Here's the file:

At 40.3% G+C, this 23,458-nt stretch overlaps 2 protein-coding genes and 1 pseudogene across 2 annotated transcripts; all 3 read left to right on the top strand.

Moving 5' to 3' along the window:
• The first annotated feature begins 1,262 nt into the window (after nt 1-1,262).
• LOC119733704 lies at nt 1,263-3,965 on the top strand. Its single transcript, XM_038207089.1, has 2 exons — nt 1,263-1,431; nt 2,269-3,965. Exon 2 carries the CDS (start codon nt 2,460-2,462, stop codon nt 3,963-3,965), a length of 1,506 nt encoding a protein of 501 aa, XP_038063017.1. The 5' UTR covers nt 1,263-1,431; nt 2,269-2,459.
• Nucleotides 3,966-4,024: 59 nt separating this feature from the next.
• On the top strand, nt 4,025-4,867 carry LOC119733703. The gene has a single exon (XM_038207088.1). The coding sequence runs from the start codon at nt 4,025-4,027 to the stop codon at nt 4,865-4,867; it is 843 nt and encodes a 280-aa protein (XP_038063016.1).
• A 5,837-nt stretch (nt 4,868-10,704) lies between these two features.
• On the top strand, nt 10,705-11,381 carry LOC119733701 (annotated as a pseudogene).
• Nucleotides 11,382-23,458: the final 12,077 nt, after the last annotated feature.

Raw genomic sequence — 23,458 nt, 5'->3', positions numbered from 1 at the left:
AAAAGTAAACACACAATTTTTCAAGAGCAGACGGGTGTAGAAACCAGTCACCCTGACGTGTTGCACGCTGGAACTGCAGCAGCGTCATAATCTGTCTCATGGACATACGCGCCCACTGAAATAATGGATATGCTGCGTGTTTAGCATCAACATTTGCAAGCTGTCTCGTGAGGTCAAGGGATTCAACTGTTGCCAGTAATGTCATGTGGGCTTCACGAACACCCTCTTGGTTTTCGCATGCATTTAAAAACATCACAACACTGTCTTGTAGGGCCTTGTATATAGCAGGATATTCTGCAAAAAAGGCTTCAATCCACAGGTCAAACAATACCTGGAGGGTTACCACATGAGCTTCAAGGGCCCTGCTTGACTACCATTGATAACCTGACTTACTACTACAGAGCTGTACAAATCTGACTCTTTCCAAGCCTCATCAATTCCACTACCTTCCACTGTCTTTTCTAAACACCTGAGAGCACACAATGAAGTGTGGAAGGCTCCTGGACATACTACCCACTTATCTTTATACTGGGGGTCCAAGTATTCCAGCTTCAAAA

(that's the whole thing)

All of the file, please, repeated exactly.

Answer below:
At 40.3% G+C, this 23,458-nt stretch overlaps 2 protein-coding genes and 1 pseudogene across 2 annotated transcripts; all 3 read left to right on the top strand.

Moving 5' to 3' along the window:
• The first annotated feature begins 1,262 nt into the window (after nt 1-1,262).
• LOC119733704 lies at nt 1,263-3,965 on the top strand. Its single transcript, XM_038207089.1, has 2 exons — nt 1,263-1,431; nt 2,269-3,965. Exon 2 carries the CDS (start codon nt 2,460-2,462, stop codon nt 3,963-3,965), a length of 1,506 nt encoding a protein of 501 aa, XP_038063017.1. The 5' UTR covers nt 1,263-1,431; nt 2,269-2,459.
• Nucleotides 3,966-4,024: 59 nt separating this feature from the next.
• On the top strand, nt 4,025-4,867 carry LOC119733703. The gene has a single exon (XM_038207088.1). The coding sequence runs from the start codon at nt 4,025-4,027 to the stop codon at nt 4,865-4,867; it is 843 nt and encodes a 280-aa protein (XP_038063016.1).
• A 5,837-nt stretch (nt 4,868-10,704) lies between these two features.
• On the top strand, nt 10,705-11,381 carry LOC119733701 (annotated as a pseudogene).
• Nucleotides 11,382-23,458: the final 12,077 nt, after the last annotated feature.

Raw genomic sequence — 23,458 nt, 5'->3', positions numbered from 1 at the left:
AAAAGTAAACACACAATTTTTCAAGAGCAGACGGGTGTAGAAACCAGTCACCCTGACGTGTTGCACGCTGGAACTGCAGCAGCGTCATAATCTGTCTCATGGACATACGCGCCCACTGAAATAATGGATATGCTGCGTGTTTAGCATCAACATTTGCAAGCTGTCTCGTGAGGTCAAGGGATTCAACTGTTGCCAGTAATGTCATGTGGGCTTCACGAACACCCTCTTGGTTTTCGCATGCATTTAAAAACATCACAACACTGTCTTGTAGGGCCTTGTATATAGCAGGATATTCTGCAAAAAAGGCTTCAATCCACAGGTCAAACAATACCTGGAGGGTTACCACATGAGCTTCAAGGGCCCTGCTTGACTACCATTGATAACCTGACTTACTACTACAGAGCTGTACAAATCTGACTCTTTCCAAGCCTCATCAATTCCACTACCTTCCACTGTCTTTTCTAAACACCTGAGAGCACACAATGAAGTGTGGAAGGCTCCTGGACATACTACCCACTTATCTTTATACTGGGGGTCCAAGTATTCCAGCTTCAAAA